Getting new customers is always a hot topic for conversation among business owners. Discussions abound regarding ideas for promotional giveaways, online tools, etc. But in a recent discussion on the Bank of America Small Business Forum regarding online advertising, Will Sanio, owner of Small Business Loans Depot, brought up something that is often overlooked when talking about marketing. His great point was that you need to have strong follow through on the leads generated by online ads. “The bill can run up in a hurry for paid advertising,” as he put it. So it behooves the business owner to make sure that they are moving quickly to follow up on and then convert those leads into paying customers. I did some following up of my own and asked him to share how he does this effectively.
The Marketing Funnel
To start with, let’s take a moment to talk about how marketing works. The goal of marketing is to deliver leads into the hands of salespeople, so that they can then convert those leads into paying customers for your business. The common metaphor for this process is a funnel. At the top are people who may not be aware of who your company is and why your service can be useful to them. At the bottom are people who have learned what you offer and are ready to purchase. Tools like online advertising help grab viewer attention so that they can be captured as prospects. But once you have their attention, how you move people through the funnel depends on your business.
Following up on Leads is Crucial!
Will owns a business that offers alternative financing for small business. He has been in this business about ten years, so he has a very good idea of what works for him. Most of his clients come to them through referrals, but some also come in through his website. He also has some sales agents and referral partners.
Will prefers to have a chance to talk to his prospects to find out more about what they are looking for. Some people just aren’t likely to turn into customers, and he doesn’t want to waste his time or theirs. But more importantly, he feels that if the first point of contact the prospect speaks to really knows what they’re talking about and can answer all of the prospect’s questions, it raises the level of confidence that the prospect has in his company.
Often, when a prospective customer first approaches a business, they are still in the process of educating themselves on all their options. In order to choose your service, the prospect has to believe that it is a good fit for them. Sometimes this means that the prospect is going to go do some comparison shopping before making up their minds. In any business, there are going to be some leads that get stuck in between yes and no. Will’s program of strong follow up helps alleviate this, but he said even for him this does happen.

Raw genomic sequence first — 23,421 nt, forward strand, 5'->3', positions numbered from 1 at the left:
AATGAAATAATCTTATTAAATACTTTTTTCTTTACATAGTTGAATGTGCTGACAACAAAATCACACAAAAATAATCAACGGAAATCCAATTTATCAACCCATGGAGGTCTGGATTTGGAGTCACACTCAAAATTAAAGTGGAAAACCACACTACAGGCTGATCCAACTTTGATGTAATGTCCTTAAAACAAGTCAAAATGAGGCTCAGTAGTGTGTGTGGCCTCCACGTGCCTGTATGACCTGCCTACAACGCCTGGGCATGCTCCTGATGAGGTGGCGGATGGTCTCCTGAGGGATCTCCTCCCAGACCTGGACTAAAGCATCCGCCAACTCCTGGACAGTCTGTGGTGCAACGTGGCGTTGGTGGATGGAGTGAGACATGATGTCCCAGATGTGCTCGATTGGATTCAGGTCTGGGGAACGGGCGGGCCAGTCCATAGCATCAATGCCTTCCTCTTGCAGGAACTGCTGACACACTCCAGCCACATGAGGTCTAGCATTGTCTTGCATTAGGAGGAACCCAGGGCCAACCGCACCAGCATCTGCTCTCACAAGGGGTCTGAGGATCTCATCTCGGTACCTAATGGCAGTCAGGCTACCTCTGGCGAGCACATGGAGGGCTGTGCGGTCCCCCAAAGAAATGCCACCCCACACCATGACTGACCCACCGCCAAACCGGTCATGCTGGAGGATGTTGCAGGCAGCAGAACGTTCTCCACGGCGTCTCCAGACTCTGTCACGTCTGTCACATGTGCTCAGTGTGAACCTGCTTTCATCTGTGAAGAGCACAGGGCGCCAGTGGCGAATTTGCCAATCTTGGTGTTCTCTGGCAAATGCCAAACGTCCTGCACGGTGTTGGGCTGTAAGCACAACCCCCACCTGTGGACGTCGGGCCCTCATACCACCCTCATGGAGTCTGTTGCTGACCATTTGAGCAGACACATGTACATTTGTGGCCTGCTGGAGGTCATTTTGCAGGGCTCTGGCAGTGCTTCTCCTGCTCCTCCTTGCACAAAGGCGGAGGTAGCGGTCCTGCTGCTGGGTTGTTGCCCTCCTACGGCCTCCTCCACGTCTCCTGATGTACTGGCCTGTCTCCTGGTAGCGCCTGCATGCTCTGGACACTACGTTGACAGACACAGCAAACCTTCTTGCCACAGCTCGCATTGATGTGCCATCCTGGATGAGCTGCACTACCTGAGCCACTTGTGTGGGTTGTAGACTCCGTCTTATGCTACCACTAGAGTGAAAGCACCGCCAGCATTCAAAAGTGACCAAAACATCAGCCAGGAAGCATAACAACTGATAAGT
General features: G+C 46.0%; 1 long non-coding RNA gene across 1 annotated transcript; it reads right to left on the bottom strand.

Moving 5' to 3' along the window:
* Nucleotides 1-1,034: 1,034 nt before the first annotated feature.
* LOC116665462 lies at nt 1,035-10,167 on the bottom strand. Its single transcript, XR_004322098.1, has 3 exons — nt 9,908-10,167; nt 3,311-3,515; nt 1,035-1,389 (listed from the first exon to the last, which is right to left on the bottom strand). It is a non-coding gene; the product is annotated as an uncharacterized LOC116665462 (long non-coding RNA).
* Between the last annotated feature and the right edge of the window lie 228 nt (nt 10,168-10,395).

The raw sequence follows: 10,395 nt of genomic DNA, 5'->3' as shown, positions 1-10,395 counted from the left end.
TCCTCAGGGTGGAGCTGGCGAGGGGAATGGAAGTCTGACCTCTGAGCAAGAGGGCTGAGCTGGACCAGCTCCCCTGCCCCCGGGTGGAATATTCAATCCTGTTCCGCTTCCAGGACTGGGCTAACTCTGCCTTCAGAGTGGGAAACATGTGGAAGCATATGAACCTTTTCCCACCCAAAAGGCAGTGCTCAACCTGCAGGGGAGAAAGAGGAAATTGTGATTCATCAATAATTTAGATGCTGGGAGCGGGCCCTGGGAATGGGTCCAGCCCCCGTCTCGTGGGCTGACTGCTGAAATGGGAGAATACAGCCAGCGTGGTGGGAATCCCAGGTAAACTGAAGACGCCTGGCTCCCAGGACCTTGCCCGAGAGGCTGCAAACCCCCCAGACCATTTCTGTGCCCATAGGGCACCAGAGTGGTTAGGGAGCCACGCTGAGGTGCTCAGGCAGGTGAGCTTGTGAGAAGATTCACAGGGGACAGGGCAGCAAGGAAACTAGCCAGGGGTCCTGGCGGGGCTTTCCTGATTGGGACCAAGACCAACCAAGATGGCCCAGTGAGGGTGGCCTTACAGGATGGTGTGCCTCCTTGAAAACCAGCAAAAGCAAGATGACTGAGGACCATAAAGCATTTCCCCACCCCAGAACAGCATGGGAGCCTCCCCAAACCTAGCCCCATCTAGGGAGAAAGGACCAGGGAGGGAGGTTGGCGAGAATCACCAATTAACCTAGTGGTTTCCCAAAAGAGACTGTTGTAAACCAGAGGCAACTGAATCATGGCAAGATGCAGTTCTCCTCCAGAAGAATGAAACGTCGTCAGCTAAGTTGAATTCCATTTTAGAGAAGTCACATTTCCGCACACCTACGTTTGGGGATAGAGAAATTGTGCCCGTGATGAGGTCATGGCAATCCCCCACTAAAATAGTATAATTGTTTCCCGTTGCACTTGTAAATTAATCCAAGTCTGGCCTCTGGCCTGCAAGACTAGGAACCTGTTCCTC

There are some tools and services available to a business owner that does not want to let those hard-won prospects drift away. One of these is marketing automation, in which you have an email system that will send the prospect some additional educational content to help them understand your offer better. Another is retargeted display advertising, in which people who view your website are “cookied” so that your display ad can be targeted to them directly as the surf the rest of the web. But there is a difference between nurturing cool prospects, and following up with warm prospects.
Can Follow Up Be Outsourced?
I can certainly see the attraction of investing in lead generation that only delivers high-quality, pre-qualified leads. As long as the cost of those leads is less than the profit realized on those new accounts, you’re just doing simple arbitrage – like a slot machine that regularly pays out more than you plug in. So why doesn’t something like this exist?
Will’s company does have a network of referral partners who receive a commission for passing along new business. They don’t have to be experts on business financing, but (and here is the key) they do have to be knowledgeable about the industry and the company. They have to know what to ask, and what to say. For instance, if a prospect objects to a price range, there are different ways to deflect that objection, but that takes some experience and understanding to do it well.
In closing, Will said that a lot of people don’t do the best they can in following up on leads. They let things fall by the wayside. Sometimes this may be because closing a single deal can be an involved process, and while you are working on one prospect it can be easy to let the others fall by the wayside. But it’s something you have to push yourself to do every day. Be organized. Be relentless!